“This kingdom of God will be composed of a priestly people. All the Israelites would be living wholly in God’s service and enjoying the right of access to him. And, as priests, they would have the duty of representing God to the nations, following what they perceived to be the duties of priests—proclaiming God’s word, interceding for people, and making provision for people to find God through atonement.”NET note on Ex. 19:6
In his One Year Worship the King Devotional, Chris Tiegreen puts it this way: Israel “was destined to be a priest between the world and its redeemer God” (Sept. 30 devotional). Ideally, the people joined to God in a covenant should fill a mediating, teaching, and worshipping role. They’ll be serving God faithfully and helping others who wanted to know God learn about Him.
Our Priestly Role, Now and Tomorrow
Those of us in covenant with God today are part of modern “Israel” in a spiritual sense (Rom. 9-11). We’re grafted into the people of God and heirs with Jesus to the covenants. As part of that relationship with God, we’re part of His temple–His spiritual house. Jesus is the High Priest, but we have roles to play as well.
So as you come to him, a living stone rejected by men but chosen and precious in God’s sight, you yourselves, as living stones, are built up as a spiritual house to be a holy priesthood and to offer spiritual sacrifices that are acceptable to God through Jesus Christ. For it says in scripture, “Look, I lay in Zion a stone, a chosen and precious cornerstone, and whoever believes in him will never be put to shame.” So you who believe see his value, but for those who do not believe, the stone that the builders rejected has become the cornerstone, and a stumbling-stone and a rock to trip over. They stumble because they disobey the word, as they were destined to do. But you are a chosen race, a royal priesthood, a holy nation, a people of his own, so that you may proclaim the virtues of the one who called you out of darkness into his marvelous light. You once were not a people, but now you are God’s people. You were shown no mercy, but now you have received mercy.1 Peter 2:4-10, NET (italics/bold in original to mark OT quotes)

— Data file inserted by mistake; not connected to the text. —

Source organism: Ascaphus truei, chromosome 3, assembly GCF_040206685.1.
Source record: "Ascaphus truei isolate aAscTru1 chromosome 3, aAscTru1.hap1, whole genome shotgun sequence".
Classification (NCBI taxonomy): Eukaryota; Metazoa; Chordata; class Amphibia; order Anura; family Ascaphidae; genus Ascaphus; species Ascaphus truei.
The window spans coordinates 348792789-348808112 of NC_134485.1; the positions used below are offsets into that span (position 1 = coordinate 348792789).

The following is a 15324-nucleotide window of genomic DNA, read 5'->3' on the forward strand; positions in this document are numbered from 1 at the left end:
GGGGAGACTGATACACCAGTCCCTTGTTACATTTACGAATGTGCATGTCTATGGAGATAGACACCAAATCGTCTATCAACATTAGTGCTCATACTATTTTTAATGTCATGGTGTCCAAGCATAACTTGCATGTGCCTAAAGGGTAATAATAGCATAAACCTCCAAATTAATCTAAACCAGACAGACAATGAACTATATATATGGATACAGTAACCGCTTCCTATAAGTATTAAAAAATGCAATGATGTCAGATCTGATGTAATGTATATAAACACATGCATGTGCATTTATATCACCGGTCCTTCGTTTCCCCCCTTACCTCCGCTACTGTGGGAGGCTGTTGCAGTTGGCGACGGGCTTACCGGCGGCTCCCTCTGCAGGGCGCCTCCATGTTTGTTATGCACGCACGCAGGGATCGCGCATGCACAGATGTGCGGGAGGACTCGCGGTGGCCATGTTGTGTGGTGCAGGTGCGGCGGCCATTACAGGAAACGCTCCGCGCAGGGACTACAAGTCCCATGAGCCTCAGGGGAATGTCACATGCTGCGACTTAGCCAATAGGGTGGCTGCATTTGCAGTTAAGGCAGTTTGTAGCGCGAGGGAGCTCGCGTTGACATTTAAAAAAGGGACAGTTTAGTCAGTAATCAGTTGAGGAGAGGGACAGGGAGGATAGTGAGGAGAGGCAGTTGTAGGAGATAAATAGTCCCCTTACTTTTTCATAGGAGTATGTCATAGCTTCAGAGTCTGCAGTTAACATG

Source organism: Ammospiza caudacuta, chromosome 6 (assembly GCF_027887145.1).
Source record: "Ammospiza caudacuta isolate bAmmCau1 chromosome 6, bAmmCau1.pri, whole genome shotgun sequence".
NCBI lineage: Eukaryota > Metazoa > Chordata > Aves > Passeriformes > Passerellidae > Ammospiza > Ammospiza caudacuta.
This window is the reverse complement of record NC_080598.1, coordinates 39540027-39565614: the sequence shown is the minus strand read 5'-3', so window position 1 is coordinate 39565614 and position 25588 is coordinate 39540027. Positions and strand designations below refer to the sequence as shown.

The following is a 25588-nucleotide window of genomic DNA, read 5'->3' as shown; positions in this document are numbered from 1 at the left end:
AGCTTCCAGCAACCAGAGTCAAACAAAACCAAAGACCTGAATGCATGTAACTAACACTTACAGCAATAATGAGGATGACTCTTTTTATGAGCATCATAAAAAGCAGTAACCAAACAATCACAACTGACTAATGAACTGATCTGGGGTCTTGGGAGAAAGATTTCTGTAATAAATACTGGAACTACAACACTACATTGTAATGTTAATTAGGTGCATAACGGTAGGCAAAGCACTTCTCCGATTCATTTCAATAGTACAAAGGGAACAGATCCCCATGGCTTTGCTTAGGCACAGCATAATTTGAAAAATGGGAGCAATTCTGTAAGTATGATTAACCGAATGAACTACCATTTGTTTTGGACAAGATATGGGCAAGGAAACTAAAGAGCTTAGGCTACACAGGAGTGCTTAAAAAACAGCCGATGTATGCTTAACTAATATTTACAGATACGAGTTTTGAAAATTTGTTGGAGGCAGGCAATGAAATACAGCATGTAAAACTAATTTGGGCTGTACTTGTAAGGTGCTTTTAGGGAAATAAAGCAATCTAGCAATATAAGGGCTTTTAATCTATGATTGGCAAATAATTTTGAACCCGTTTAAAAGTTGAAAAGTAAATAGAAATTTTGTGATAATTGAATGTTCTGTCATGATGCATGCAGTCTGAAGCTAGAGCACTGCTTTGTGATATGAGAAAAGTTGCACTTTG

Here, Peter says that we’re “a holy priesthood” today, just as Israel was chosen as “a royal priesthood” as part of the first covenant. As priests, we’re supposed to “offer spiritual sacrifices,” obey the word of God, and “proclaim the virtues of” God the Father and Jesus Christ. We get the chance to model service, worship, and faithfulness to the world. We also hold a role that involves teaching and showing people the way. This is a role we’ll hold in the future as well, in the time Isaiah looks forward to when he writes, “your teachers won’t be hidden any more, but your eyes will see your teachers; and when you turn to the right hand, and when you turn to the left, your ears will hear a voice behind you, saying, ‘This is the way. Walk in it'” (Is. 30:20-21, WEB).
In his letter to Rome, Paul said that Jesus called him to “serve the gospel of God like a priest” (Rom. 15:16, NET). Before his conversion, Paul was an influential and knowledgeable religious leader but he wasn’t a Levite (Phil. 3:5). He wasn’t part of the priesthood in his physical lineage, but Jesus Christ called him into a priest-like service. Jesus is doing the same for us today. We’re called into God’s temple as part of His temple for a specific purpose. We’re here to serve, to worship, and to teach. We are starting to fill this priestly role today and we’ll come into it fully after Jesus’s return.
Featured image by Matt Vasquez from Lightstock